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Several RC magazines around the world have asked us to write a monthly column. With the kind permission we will re-publish the column at our web site too so all of the XRAY fans can read the latest news and behind the scenes information. Enjoy.

Archive:
Column #1 - Behind the Scene Stories

Column #2 - Worlds Flashback

Column #3 - T2'007 Debut

Column #4 - Designing the T2'007

Column #5 - Worldcup Review and NT1 Testing

Column #6 - Developing and Designing the NT1

Column #7 - Developing and Designing the NT1 - Part 2

Column #8 - Back to the Races



XT8 Truggy... A Long Time in Coming, But Worth the Wait
With the shipping of our brand new NT1 and the new version of the XB8, this afforded us the time to finally concentrate all of our resources and energy to finish the very last project on our schedule, the new XT8 truggy. This project took much longer time than I had thought, and had to be delayed so many times that I started to get a bad feeling that there was some weird karma at work. Having the first prototypes already done almost two years ago, I thought it would be super easy and fast to build the whole truggy and to produce it quickly; however as is typical, from small issues big concerns developed and the headaches from this project became a bigger and bigger as time went on but at the end of the project the happiness from a perfectly well done job was even greater and I am very pleased with this new car and very confident of its success.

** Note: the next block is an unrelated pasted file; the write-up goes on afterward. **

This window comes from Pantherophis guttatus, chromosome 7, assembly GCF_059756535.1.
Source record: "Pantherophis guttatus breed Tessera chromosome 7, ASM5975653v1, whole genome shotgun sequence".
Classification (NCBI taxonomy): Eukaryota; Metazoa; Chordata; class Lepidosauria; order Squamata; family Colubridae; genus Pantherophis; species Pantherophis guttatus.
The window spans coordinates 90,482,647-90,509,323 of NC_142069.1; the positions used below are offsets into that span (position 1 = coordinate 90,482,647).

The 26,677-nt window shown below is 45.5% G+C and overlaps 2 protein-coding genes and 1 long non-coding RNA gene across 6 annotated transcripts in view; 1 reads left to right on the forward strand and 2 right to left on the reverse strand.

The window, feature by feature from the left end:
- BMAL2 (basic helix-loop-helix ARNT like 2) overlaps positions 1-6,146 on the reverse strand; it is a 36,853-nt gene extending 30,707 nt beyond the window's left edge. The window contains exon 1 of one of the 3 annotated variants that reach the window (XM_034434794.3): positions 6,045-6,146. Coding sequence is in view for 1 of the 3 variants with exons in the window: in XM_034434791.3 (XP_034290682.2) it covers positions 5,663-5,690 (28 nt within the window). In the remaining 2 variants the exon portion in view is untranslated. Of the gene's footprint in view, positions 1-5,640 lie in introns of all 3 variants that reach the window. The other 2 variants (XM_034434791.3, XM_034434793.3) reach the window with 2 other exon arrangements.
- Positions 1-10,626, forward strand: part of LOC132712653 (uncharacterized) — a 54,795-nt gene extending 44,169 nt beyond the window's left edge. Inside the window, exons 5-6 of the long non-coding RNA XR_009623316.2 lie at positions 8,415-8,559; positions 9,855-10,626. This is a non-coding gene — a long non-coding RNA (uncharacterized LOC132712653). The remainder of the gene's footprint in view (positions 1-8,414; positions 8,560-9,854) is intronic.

Two years ago when we started to work on this project I was confident (or “optimistic” in hindsight) that it would almost make itself, since there were not many new moulds required and we could easily use most of the parts from the XB8. The first idea I was playing with was to go with the market trend of the time – to use regular off-road arms and just to make longer wheel adapters. Preparing the first prototype and seeing the outcome, I was sure that with short arms and such long wheel hubs there was no chance that the truggy would handle easily. After a few short tests my suspicions were confirmed; the car was simply terrible and I was more than sure that the problem was in the arms. For such large and wide wheels/tires as used on the truggy and with the required steering angles we could find only one solution – purpose-designed truggy suspension arms and special offset truggy wheels. With recent experience on suspension arm flex, I had a clear idea of how the arms should look and also the required flex. You know what is coming now... to make the new arms required a completely new mould, so the whole project had to be delayed. After several months of testing the XT8 with the new arms on the test track, the difference was unbelievable (in a VERY good way)! The truggy was handling very comfortably and it was super easy to drive.